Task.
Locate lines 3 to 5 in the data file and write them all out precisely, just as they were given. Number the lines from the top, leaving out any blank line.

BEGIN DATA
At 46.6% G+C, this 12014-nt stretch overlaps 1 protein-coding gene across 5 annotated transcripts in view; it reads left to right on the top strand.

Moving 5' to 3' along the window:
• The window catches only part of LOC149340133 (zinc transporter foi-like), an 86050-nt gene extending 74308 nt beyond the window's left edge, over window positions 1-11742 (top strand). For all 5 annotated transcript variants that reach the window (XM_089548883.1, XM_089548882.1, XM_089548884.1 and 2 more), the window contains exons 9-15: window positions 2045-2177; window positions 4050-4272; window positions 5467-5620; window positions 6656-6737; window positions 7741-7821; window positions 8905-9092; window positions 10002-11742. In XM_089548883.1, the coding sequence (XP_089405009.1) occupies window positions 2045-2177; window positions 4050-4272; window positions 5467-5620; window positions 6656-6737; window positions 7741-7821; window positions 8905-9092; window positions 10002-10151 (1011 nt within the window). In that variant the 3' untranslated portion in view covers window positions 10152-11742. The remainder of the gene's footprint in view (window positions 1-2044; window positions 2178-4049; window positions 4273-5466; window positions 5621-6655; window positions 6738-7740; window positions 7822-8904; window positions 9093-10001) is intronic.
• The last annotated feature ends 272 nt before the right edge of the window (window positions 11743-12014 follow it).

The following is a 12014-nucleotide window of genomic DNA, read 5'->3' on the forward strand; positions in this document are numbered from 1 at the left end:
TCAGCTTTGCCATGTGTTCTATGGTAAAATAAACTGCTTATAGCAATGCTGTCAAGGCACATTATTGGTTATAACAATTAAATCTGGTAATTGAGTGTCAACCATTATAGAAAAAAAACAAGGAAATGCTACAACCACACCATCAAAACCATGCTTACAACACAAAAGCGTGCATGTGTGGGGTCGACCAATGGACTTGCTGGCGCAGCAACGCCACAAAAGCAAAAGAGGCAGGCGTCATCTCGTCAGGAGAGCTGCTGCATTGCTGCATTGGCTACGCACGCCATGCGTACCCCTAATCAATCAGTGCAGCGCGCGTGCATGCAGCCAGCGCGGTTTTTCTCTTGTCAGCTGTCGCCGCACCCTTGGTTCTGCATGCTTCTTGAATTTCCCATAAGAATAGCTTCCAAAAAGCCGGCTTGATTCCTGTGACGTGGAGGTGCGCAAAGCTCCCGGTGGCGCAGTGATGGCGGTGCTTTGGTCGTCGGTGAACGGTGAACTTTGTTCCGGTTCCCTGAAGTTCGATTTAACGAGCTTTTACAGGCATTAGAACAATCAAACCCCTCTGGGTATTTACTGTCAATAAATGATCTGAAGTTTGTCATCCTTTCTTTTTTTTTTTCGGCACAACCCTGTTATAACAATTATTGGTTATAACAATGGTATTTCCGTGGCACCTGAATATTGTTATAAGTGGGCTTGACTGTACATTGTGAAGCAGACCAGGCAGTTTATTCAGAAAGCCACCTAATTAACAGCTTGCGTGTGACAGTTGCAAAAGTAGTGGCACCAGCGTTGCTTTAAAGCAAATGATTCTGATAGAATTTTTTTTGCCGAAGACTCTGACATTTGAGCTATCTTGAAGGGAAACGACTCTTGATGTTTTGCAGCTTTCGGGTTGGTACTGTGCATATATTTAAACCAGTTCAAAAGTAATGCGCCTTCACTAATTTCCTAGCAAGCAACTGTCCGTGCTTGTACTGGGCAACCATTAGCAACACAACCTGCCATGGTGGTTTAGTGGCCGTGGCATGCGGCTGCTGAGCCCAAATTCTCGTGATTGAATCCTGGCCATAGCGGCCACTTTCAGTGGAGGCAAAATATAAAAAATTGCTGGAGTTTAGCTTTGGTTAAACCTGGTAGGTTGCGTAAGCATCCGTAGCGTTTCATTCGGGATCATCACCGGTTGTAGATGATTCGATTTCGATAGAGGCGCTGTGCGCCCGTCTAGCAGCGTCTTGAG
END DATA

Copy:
• The window catches only part of LOC149340133 (zinc transporter foi-like), an 86050-nt gene extending 74308 nt beyond the window's left edge, over window positions 1-11742 (top strand). For all 5 annotated transcript variants that reach the window (XM_089548883.1, XM_089548882.1, XM_089548884.1 and 2 more), the window contains exons 9-15: window positions 2045-2177; window positions 4050-4272; window positions 5467-5620; window positions 6656-6737; window positions 7741-7821; window positions 8905-9092; window positions 10002-11742. In XM_089548883.1, the coding sequence (XP_089405009.1) occupies window positions 2045-2177; window positions 4050-4272; window positions 5467-5620; window positions 6656-6737; window positions 7741-7821; window positions 8905-9092; window positions 10002-10151 (1011 nt within the window). In that variant the 3' untranslated portion in view covers window positions 10152-11742. The remainder of the gene's footprint in view (window positions 1-2044; window positions 2178-4049; window positions 4273-5466; window positions 5621-6655; window positions 6738-7740; window positions 7822-8904; window positions 9093-10001) is intronic.
• The last annotated feature ends 272 nt before the right edge of the window (window positions 11743-12014 follow it).

The following is a 12014-nucleotide window of genomic DNA, read 5'->3' on the forward strand; positions in this document are numbered from 1 at the left end: